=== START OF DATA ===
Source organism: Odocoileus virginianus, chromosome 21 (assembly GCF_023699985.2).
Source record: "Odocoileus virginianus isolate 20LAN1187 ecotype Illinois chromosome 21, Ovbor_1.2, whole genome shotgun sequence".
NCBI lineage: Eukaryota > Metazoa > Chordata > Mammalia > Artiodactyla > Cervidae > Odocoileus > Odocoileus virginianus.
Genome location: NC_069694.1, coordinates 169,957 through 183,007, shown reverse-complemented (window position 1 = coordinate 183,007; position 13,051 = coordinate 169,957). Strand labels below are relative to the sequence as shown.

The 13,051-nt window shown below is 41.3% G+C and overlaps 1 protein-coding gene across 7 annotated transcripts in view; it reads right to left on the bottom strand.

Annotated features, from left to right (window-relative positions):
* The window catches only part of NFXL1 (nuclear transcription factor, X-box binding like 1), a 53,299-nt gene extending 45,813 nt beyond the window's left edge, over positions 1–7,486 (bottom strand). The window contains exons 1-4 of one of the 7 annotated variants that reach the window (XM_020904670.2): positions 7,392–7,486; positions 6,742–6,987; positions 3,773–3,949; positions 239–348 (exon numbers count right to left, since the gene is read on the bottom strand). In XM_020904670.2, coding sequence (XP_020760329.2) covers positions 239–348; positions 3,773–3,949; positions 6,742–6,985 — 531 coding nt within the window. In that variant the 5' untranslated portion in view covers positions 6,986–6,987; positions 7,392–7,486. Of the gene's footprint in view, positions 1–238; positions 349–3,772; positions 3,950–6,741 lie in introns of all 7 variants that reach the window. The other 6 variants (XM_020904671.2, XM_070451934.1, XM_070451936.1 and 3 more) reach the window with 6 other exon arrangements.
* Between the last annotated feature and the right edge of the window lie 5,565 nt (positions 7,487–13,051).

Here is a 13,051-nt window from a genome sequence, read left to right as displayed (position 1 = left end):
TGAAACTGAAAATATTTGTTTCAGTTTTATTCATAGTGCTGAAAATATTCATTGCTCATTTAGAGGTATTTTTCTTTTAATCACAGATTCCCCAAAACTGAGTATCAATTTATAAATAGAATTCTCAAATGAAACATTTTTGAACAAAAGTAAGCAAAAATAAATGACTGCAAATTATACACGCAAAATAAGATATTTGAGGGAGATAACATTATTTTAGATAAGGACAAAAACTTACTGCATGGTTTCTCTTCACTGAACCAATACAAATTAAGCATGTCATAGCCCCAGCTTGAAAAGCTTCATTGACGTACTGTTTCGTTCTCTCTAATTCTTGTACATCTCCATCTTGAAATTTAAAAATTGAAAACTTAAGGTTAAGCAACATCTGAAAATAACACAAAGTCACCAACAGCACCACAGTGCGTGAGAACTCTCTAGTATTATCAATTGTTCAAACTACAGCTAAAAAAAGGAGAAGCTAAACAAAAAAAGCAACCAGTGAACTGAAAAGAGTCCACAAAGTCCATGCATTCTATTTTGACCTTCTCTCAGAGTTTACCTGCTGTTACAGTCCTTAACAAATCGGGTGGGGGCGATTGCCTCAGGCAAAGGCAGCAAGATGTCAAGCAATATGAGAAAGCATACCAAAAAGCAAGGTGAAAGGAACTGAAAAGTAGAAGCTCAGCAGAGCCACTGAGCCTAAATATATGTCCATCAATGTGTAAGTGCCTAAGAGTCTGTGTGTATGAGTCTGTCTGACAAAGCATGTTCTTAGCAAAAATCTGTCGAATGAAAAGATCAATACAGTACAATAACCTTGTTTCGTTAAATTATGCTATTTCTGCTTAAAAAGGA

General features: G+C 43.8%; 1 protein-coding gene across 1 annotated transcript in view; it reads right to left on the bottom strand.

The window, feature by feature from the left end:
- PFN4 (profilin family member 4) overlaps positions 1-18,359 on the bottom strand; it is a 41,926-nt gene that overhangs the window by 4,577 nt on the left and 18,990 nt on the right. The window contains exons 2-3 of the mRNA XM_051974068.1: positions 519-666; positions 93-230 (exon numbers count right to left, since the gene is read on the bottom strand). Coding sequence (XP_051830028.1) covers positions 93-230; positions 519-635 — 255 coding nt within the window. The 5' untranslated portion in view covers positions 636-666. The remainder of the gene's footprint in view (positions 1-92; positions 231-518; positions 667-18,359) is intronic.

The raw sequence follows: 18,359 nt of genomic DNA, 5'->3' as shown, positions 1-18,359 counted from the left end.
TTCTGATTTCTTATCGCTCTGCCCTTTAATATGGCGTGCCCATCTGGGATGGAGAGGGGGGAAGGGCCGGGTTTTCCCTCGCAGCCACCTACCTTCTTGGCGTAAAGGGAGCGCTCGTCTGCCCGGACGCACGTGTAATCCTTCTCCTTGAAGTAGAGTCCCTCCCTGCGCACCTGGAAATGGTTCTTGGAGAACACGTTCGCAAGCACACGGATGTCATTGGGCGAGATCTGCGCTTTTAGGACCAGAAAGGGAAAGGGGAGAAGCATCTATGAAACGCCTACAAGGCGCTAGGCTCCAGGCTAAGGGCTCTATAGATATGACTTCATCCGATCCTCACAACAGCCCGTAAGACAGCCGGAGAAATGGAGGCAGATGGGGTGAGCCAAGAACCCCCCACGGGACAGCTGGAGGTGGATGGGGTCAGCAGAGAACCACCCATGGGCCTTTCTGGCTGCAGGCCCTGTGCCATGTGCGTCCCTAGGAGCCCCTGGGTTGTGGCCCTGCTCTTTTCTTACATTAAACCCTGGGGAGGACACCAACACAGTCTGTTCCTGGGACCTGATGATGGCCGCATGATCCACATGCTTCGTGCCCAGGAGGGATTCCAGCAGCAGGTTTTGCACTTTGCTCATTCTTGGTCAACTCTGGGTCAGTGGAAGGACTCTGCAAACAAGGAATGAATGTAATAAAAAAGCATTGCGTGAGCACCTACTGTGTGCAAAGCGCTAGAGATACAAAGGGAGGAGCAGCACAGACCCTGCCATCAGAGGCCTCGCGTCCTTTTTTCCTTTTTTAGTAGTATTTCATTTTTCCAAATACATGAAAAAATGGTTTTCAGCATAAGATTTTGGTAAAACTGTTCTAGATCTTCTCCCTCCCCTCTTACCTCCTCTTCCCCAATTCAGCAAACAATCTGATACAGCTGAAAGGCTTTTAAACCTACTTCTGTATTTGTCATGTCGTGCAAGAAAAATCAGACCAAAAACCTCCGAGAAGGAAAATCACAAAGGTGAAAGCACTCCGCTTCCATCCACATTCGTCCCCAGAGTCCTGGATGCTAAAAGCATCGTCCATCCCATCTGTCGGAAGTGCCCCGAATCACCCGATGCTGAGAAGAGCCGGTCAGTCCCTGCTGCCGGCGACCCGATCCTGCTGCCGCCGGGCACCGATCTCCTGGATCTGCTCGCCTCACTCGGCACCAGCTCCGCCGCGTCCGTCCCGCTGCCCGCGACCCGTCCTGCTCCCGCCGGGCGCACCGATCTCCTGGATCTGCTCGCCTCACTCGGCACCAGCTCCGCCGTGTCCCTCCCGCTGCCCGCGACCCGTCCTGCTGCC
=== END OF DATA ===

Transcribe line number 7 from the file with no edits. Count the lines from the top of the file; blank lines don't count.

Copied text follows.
* The window catches only part of NFXL1 (nuclear transcription factor, X-box binding like 1), a 53,299-nt gene extending 45,813 nt beyond the window's left edge, over positions 1–7,486 (bottom strand). The window contains exons 1-4 of one of the 7 annotated variants that reach the window (XM_020904670.2): positions 7,392–7,486; positions 6,742–6,987; positions 3,773–3,949; positions 239–348 (exon numbers count right to left, since the gene is read on the bottom strand). In XM_020904670.2, coding sequence (XP_020760329.2) covers positions 239–348; positions 3,773–3,949; positions 6,742–6,985 — 531 coding nt within the window. In that variant the 5' untranslated portion in view covers positions 6,986–6,987; positions 7,392–7,486. Of the gene's footprint in view, positions 1–238; positions 349–3,772; positions 3,950–6,741 lie in introns of all 7 variants that reach the window. The other 6 variants (XM_020904671.2, XM_070451934.1, XM_070451936.1 and 3 more) reach the window with 6 other exon arrangements.